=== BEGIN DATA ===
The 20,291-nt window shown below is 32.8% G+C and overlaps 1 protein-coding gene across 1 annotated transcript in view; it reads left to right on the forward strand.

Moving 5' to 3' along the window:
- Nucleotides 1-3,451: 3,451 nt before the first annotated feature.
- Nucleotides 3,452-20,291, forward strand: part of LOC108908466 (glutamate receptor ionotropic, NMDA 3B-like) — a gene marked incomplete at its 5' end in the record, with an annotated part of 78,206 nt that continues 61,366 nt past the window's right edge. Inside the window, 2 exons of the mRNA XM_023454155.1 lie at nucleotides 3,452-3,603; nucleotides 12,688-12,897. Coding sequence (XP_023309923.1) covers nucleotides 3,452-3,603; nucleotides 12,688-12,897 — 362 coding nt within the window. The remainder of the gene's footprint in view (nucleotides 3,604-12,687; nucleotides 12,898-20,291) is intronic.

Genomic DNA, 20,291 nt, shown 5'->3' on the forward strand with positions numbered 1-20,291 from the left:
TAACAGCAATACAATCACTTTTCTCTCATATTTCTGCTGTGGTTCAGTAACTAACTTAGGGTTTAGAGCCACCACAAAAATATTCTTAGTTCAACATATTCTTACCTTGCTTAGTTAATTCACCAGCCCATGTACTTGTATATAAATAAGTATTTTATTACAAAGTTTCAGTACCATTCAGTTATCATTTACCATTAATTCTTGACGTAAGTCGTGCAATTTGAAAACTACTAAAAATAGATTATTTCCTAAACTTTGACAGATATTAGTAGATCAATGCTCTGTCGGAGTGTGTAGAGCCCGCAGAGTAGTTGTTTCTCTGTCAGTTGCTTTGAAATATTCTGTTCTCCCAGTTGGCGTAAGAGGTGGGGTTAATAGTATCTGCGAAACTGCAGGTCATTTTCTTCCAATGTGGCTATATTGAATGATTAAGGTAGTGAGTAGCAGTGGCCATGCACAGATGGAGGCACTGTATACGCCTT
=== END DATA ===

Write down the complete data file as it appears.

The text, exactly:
The 20,291-nt window shown below is 32.8% G+C and overlaps 1 protein-coding gene across 1 annotated transcript in view; it reads left to right on the forward strand.

Moving 5' to 3' along the window:
- Nucleotides 1-3,451: 3,451 nt before the first annotated feature.
- Nucleotides 3,452-20,291, forward strand: part of LOC108908466 (glutamate receptor ionotropic, NMDA 3B-like) — a gene marked incomplete at its 5' end in the record, with an annotated part of 78,206 nt that continues 61,366 nt past the window's right edge. Inside the window, 2 exons of the mRNA XM_023454155.1 lie at nucleotides 3,452-3,603; nucleotides 12,688-12,897. Coding sequence (XP_023309923.1) covers nucleotides 3,452-3,603; nucleotides 12,688-12,897 — 362 coding nt within the window. The remainder of the gene's footprint in view (nucleotides 3,604-12,687; nucleotides 12,898-20,291) is intronic.

Genomic DNA, 20,291 nt, shown 5'->3' on the forward strand with positions numbered 1-20,291 from the left:
TAACAGCAATACAATCACTTTTCTCTCATATTTCTGCTGTGGTTCAGTAACTAACTTAGGGTTTAGAGCCACCACAAAAATATTCTTAGTTCAACATATTCTTACCTTGCTTAGTTAATTCACCAGCCCATGTACTTGTATATAAATAAGTATTTTATTACAAAGTTTCAGTACCATTCAGTTATCATTTACCATTAATTCTTGACGTAAGTCGTGCAATTTGAAAACTACTAAAAATAGATTATTTCCTAAACTTTGACAGATATTAGTAGATCAATGCTCTGTCGGAGTGTGTAGAGCCCGCAGAGTAGTTGTTTCTCTGTCAGTTGCTTTGAAATATTCTGTTCTCCCAGTTGGCGTAAGAGGTGGGGTTAATAGTATCTGCGAAACTGCAGGTCATTTTCTTCCAATGTGGCTATATTGAATGATTAAGGTAGTGAGTAGCAGTGGCCATGCACAGATGGAGGCACTGTATACGCCTT